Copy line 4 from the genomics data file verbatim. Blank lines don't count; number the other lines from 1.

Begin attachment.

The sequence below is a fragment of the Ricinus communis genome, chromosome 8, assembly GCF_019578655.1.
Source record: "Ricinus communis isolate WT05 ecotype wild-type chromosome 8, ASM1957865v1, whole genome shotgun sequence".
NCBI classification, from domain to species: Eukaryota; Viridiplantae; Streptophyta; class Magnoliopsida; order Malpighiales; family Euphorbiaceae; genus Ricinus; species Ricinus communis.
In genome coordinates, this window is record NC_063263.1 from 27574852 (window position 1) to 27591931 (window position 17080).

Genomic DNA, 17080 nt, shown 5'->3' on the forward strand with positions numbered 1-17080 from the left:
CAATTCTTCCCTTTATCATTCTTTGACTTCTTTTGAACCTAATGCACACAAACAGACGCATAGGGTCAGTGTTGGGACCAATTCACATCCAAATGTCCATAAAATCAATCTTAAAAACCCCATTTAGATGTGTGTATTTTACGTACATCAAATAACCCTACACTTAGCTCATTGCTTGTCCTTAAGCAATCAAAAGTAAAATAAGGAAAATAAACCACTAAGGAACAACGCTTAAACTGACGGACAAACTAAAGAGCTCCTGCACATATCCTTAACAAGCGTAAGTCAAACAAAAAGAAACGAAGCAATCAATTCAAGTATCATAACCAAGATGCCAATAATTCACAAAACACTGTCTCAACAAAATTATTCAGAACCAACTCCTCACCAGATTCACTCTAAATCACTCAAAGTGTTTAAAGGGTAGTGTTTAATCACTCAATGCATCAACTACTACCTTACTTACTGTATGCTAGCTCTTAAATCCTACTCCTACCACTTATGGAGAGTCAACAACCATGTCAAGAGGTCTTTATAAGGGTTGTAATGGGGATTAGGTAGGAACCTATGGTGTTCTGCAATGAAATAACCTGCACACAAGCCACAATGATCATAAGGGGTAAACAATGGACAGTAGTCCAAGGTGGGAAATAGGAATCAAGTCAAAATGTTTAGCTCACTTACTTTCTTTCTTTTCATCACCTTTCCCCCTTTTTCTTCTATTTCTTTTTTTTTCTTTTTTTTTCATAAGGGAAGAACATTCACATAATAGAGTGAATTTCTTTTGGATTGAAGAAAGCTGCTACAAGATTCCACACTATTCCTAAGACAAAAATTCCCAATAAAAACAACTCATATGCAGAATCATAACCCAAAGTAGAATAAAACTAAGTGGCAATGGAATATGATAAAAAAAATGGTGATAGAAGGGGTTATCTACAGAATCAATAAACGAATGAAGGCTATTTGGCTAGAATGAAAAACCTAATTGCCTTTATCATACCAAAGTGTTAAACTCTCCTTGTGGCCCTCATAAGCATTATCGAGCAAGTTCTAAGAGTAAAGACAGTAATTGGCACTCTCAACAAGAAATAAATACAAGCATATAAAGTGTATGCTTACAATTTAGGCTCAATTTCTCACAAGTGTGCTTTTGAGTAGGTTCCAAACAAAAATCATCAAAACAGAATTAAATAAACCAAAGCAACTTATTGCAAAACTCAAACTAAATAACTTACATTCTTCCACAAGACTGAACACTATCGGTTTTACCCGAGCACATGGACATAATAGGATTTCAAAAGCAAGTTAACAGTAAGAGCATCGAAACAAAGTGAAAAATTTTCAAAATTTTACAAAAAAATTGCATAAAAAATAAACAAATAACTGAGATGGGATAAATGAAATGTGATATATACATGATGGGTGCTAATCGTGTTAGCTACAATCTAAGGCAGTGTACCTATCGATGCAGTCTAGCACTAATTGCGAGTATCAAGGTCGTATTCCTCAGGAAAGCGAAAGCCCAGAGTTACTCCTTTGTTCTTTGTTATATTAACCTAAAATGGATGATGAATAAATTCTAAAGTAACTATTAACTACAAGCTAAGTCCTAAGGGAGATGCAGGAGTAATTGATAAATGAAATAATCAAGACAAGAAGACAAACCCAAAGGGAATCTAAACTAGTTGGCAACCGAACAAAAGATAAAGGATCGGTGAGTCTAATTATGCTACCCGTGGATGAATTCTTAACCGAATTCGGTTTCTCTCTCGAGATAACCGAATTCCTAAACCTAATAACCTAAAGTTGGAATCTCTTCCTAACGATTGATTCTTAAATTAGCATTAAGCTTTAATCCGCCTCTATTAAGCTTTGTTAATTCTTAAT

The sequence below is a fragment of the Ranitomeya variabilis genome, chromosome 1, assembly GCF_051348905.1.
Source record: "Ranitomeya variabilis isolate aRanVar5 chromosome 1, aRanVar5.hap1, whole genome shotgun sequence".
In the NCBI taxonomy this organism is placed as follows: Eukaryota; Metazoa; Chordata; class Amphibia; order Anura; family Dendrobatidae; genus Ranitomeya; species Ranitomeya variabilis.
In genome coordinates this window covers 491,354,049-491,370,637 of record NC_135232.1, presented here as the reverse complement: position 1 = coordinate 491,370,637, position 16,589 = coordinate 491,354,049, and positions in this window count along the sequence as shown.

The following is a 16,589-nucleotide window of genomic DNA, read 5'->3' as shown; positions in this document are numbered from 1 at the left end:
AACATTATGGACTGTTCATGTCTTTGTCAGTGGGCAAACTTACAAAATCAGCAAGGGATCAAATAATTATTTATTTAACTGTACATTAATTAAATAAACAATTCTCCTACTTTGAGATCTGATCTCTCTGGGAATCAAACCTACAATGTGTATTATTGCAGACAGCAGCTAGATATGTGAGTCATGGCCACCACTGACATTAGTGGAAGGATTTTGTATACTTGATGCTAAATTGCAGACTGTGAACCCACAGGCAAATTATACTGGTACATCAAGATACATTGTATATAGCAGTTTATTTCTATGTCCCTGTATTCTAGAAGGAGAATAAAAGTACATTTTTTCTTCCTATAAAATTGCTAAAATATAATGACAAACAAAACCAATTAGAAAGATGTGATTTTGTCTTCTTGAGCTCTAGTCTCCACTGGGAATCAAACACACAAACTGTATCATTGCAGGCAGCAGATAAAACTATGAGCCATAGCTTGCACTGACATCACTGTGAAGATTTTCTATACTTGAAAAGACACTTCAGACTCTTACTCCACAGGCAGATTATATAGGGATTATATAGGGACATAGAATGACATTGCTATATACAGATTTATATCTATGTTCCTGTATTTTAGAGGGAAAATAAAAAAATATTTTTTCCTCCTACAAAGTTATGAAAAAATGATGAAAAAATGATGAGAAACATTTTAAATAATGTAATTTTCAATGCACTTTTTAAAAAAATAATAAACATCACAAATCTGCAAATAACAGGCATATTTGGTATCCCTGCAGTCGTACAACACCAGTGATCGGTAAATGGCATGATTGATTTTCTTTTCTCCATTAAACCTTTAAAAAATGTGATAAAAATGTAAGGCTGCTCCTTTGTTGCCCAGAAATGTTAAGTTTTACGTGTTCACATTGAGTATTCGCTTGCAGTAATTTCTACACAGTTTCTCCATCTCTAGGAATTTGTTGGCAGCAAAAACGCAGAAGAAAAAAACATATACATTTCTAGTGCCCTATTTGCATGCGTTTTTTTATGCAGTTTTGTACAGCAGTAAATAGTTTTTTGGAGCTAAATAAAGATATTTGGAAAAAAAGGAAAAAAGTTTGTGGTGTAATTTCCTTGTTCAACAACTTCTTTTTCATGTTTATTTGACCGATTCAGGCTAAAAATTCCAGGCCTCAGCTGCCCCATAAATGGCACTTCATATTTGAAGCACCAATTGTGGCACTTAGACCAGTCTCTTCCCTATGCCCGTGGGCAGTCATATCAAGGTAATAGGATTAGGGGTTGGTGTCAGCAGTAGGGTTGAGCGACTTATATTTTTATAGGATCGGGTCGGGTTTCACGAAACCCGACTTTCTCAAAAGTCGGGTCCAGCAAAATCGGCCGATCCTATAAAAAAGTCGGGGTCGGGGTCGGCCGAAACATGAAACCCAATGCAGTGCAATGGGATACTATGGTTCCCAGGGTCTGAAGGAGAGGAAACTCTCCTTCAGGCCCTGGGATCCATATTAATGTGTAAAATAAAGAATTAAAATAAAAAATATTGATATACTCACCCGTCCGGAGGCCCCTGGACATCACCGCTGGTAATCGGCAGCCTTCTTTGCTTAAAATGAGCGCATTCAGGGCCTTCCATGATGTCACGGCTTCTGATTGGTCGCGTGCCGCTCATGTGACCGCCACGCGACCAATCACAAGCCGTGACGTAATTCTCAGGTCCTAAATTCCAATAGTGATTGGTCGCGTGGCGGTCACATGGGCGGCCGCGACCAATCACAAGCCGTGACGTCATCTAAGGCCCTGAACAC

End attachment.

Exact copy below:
In genome coordinates, this window is record NC_063263.1 from 27574852 (window position 1) to 27591931 (window position 17080).